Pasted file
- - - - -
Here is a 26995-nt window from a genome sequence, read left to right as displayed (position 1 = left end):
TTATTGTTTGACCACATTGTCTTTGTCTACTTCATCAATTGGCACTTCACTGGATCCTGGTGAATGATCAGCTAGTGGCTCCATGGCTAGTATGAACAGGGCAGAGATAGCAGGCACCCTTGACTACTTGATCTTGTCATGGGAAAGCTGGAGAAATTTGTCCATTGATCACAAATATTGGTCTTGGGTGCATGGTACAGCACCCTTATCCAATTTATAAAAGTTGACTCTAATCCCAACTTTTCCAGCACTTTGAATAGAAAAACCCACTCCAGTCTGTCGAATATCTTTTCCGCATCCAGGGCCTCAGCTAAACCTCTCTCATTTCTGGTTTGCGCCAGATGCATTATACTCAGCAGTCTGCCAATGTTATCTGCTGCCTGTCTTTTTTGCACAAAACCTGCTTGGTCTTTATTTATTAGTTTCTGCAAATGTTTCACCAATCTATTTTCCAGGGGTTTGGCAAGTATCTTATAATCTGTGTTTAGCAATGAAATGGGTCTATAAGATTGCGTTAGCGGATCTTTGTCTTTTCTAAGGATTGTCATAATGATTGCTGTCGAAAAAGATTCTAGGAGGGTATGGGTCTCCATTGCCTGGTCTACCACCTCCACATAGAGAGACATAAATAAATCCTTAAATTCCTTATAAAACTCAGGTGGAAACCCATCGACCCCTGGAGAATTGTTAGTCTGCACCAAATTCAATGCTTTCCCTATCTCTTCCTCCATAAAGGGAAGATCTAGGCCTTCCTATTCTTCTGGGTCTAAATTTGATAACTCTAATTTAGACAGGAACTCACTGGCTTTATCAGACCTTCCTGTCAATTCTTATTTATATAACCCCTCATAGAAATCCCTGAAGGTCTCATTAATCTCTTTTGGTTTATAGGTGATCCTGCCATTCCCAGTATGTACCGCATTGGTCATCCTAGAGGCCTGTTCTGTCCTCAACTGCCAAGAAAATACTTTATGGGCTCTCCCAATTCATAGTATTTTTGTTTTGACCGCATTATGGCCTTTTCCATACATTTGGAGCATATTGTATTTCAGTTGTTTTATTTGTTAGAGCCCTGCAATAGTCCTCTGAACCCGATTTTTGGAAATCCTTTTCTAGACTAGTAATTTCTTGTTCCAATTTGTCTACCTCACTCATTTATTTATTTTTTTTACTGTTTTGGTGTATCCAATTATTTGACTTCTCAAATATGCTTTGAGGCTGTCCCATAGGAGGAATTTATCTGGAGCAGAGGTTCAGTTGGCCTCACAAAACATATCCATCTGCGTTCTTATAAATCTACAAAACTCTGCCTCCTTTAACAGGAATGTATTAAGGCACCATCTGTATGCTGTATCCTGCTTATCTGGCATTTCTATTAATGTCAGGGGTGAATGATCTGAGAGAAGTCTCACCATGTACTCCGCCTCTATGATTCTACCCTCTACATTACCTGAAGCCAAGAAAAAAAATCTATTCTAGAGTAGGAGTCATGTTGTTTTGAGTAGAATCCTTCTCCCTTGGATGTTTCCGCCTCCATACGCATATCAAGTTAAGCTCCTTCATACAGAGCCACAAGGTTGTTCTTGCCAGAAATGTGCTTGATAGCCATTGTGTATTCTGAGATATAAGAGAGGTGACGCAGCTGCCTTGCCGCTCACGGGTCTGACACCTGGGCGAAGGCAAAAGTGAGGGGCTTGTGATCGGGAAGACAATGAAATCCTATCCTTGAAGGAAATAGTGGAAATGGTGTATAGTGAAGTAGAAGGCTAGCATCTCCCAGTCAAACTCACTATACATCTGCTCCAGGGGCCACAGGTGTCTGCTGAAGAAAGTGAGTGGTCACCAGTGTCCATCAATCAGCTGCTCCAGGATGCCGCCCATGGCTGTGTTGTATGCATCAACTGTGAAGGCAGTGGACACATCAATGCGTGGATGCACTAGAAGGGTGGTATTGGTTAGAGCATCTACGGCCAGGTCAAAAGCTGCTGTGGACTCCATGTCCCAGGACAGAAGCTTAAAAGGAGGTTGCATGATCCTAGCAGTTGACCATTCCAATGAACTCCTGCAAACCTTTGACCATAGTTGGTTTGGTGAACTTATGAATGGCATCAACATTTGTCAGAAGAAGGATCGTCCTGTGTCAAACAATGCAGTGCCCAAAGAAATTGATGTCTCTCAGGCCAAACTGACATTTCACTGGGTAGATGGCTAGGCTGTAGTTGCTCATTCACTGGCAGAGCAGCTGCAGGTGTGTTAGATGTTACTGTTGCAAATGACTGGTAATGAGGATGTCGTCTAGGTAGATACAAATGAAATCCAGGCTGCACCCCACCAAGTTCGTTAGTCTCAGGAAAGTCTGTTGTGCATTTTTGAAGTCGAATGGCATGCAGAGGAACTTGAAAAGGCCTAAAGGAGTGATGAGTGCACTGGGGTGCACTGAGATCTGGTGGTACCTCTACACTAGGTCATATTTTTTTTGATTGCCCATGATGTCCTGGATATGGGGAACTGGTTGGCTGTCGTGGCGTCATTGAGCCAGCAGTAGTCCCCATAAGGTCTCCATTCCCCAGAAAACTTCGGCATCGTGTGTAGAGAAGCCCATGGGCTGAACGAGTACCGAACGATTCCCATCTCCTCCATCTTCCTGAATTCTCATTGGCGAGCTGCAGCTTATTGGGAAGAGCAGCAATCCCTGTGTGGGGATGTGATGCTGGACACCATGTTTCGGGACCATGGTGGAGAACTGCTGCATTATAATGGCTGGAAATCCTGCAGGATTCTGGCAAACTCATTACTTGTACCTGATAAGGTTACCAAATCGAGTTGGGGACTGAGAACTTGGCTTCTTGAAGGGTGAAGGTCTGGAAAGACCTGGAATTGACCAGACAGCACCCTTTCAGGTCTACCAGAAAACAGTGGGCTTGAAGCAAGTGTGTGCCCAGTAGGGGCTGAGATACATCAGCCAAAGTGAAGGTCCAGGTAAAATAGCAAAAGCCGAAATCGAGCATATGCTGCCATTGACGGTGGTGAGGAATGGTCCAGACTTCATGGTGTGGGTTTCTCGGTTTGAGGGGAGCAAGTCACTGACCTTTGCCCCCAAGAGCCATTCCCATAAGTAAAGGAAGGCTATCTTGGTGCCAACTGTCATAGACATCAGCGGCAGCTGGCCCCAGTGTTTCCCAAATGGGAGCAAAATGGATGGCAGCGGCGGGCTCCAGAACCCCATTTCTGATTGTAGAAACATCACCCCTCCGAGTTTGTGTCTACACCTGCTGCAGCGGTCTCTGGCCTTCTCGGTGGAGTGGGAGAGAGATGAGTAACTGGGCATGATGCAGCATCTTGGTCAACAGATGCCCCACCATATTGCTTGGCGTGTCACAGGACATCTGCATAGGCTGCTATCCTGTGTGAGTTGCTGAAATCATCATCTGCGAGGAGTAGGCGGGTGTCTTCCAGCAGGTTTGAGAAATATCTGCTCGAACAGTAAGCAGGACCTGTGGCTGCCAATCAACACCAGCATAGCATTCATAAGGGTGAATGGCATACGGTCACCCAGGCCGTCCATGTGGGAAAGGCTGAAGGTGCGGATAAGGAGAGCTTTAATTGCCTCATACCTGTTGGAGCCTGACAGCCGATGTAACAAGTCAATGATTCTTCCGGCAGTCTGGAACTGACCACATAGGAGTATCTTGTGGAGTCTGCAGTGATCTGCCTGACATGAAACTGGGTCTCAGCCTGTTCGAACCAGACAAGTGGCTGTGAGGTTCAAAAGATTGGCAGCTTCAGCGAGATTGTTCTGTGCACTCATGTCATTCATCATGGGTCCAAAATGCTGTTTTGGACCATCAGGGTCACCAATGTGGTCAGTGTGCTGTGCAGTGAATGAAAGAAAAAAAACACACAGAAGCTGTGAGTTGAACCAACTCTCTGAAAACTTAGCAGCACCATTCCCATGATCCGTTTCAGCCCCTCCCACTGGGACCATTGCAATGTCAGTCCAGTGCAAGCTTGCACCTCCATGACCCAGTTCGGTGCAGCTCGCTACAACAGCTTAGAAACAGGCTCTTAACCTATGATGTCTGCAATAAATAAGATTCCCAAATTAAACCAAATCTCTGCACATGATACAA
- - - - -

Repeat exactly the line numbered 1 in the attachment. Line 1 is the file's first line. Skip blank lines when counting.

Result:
Here is a 26995-nt window from a genome sequence, read left to right as displayed (position 1 = left end):